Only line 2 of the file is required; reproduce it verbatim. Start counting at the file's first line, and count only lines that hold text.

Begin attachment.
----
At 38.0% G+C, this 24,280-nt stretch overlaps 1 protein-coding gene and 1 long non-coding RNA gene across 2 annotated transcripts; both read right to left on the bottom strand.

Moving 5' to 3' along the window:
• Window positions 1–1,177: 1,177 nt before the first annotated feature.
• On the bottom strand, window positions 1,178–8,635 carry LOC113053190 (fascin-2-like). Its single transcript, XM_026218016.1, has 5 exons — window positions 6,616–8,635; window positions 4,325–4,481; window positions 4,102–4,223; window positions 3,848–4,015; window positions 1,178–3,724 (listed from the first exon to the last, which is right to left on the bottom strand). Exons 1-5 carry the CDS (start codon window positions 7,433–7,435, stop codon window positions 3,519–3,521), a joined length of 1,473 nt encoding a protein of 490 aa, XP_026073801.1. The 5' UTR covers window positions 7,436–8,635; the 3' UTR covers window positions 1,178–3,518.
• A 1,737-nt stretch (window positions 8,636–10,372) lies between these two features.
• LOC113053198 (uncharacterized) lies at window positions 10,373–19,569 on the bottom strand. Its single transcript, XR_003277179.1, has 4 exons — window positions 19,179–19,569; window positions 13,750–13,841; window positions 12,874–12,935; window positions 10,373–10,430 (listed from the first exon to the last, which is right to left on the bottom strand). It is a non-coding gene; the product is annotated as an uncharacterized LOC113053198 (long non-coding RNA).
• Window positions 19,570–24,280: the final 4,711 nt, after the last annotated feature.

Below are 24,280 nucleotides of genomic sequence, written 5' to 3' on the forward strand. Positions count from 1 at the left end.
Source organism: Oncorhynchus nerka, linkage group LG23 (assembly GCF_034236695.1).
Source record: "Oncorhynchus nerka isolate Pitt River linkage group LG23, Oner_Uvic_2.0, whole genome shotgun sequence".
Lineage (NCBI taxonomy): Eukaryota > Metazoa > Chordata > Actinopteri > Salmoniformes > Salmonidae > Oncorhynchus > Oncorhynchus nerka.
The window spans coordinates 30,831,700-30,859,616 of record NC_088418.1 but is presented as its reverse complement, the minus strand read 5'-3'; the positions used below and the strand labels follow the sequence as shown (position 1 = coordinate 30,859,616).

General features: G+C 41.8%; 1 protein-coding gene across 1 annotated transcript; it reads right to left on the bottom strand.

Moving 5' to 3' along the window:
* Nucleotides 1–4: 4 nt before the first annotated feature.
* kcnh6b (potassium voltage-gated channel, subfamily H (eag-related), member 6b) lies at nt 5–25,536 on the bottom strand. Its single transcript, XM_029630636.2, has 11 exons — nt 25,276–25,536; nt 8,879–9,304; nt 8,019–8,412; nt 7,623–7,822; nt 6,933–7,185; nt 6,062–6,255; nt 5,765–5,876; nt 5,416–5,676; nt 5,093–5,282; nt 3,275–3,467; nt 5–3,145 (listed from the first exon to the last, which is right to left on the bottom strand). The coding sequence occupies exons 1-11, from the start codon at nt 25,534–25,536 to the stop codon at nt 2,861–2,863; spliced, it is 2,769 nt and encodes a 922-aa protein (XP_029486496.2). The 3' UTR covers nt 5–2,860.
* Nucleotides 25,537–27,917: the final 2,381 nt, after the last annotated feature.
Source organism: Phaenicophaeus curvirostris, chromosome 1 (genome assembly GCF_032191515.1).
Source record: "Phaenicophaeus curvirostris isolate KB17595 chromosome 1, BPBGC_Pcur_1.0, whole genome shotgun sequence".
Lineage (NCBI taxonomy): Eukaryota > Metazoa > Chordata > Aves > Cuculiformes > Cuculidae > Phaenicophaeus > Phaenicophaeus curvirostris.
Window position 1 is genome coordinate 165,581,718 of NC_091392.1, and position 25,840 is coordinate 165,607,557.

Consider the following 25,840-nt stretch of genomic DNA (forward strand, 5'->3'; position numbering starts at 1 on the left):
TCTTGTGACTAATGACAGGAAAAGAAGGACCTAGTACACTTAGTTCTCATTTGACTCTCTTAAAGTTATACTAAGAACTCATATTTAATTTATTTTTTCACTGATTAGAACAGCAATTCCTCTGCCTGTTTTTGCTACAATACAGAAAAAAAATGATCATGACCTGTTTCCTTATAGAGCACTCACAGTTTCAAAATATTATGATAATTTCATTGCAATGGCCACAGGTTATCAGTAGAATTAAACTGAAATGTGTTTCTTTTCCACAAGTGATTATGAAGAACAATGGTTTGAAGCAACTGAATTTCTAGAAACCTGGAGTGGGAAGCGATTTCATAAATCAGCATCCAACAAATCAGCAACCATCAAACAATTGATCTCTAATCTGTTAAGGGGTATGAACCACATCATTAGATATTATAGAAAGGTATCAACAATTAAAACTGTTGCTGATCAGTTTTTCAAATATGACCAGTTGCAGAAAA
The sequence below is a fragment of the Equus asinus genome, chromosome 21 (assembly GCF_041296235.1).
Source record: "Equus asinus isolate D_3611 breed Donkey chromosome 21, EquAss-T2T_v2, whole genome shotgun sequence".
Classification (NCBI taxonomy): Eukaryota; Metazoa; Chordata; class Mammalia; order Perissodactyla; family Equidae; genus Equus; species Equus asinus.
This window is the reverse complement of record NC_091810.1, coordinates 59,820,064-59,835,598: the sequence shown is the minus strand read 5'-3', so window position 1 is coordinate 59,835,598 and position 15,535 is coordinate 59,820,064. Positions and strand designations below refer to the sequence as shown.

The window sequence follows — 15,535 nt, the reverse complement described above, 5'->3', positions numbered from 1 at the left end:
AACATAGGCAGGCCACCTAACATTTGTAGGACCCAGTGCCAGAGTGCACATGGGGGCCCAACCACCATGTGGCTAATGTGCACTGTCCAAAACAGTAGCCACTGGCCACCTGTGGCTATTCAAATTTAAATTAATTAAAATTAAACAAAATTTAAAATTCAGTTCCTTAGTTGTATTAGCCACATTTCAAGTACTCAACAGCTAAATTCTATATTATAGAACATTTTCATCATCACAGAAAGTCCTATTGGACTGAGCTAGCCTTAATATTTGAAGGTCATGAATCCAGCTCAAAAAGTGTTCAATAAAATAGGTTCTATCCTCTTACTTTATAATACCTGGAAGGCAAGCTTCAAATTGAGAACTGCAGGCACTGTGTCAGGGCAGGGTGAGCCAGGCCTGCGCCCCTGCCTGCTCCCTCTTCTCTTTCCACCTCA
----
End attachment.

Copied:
Moving 5' to 3' along the window: